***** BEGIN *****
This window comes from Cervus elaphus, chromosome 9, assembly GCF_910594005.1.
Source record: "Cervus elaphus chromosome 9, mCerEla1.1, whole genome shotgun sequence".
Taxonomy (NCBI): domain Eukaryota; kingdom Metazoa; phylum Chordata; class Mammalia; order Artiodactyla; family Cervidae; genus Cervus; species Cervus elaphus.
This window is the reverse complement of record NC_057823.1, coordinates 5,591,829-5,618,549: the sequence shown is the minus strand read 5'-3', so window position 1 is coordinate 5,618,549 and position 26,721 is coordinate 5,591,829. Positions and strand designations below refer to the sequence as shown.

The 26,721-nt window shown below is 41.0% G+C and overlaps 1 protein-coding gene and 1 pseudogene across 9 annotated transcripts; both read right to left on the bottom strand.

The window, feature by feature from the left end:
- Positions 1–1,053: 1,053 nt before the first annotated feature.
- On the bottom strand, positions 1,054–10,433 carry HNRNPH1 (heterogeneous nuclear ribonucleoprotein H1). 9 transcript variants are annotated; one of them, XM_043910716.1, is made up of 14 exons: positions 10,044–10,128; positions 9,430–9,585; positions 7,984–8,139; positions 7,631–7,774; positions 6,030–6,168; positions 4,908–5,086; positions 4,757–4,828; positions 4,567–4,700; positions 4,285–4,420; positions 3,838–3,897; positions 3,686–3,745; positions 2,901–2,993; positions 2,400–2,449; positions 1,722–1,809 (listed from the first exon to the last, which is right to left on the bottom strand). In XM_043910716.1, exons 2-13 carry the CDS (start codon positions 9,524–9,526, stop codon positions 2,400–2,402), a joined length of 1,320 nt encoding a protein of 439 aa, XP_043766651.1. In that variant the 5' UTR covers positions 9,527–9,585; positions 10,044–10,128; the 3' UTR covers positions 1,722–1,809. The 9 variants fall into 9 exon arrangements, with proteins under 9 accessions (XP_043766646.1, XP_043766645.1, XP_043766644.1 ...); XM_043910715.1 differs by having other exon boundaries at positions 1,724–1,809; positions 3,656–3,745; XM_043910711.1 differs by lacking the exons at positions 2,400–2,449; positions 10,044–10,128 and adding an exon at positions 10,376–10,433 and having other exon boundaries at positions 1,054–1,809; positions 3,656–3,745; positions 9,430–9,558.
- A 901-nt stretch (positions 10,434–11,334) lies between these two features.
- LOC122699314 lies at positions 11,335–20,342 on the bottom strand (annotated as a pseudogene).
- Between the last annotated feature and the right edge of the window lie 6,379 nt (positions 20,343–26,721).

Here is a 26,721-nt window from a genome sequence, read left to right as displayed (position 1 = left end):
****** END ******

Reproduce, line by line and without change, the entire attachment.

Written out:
This window comes from Cervus elaphus, chromosome 9, assembly GCF_910594005.1.
Source record: "Cervus elaphus chromosome 9, mCerEla1.1, whole genome shotgun sequence".
Taxonomy (NCBI): domain Eukaryota; kingdom Metazoa; phylum Chordata; class Mammalia; order Artiodactyla; family Cervidae; genus Cervus; species Cervus elaphus.
This window is the reverse complement of record NC_057823.1, coordinates 5,591,829-5,618,549: the sequence shown is the minus strand read 5'-3', so window position 1 is coordinate 5,618,549 and position 26,721 is coordinate 5,591,829. Positions and strand designations below refer to the sequence as shown.

The 26,721-nt window shown below is 41.0% G+C and overlaps 1 protein-coding gene and 1 pseudogene across 9 annotated transcripts; both read right to left on the bottom strand.

The window, feature by feature from the left end:
- Positions 1–1,053: 1,053 nt before the first annotated feature.
- On the bottom strand, positions 1,054–10,433 carry HNRNPH1 (heterogeneous nuclear ribonucleoprotein H1). 9 transcript variants are annotated; one of them, XM_043910716.1, is made up of 14 exons: positions 10,044–10,128; positions 9,430–9,585; positions 7,984–8,139; positions 7,631–7,774; positions 6,030–6,168; positions 4,908–5,086; positions 4,757–4,828; positions 4,567–4,700; positions 4,285–4,420; positions 3,838–3,897; positions 3,686–3,745; positions 2,901–2,993; positions 2,400–2,449; positions 1,722–1,809 (listed from the first exon to the last, which is right to left on the bottom strand). In XM_043910716.1, exons 2-13 carry the CDS (start codon positions 9,524–9,526, stop codon positions 2,400–2,402), a joined length of 1,320 nt encoding a protein of 439 aa, XP_043766651.1. In that variant the 5' UTR covers positions 9,527–9,585; positions 10,044–10,128; the 3' UTR covers positions 1,722–1,809. The 9 variants fall into 9 exon arrangements, with proteins under 9 accessions (XP_043766646.1, XP_043766645.1, XP_043766644.1 ...); XM_043910715.1 differs by having other exon boundaries at positions 1,724–1,809; positions 3,656–3,745; XM_043910711.1 differs by lacking the exons at positions 2,400–2,449; positions 10,044–10,128 and adding an exon at positions 10,376–10,433 and having other exon boundaries at positions 1,054–1,809; positions 3,656–3,745; positions 9,430–9,558.
- A 901-nt stretch (positions 10,434–11,334) lies between these two features.
- LOC122699314 lies at positions 11,335–20,342 on the bottom strand (annotated as a pseudogene).
- Between the last annotated feature and the right edge of the window lie 6,379 nt (positions 20,343–26,721).

Here is a 26,721-nt window from a genome sequence, read left to right as displayed (position 1 = left end):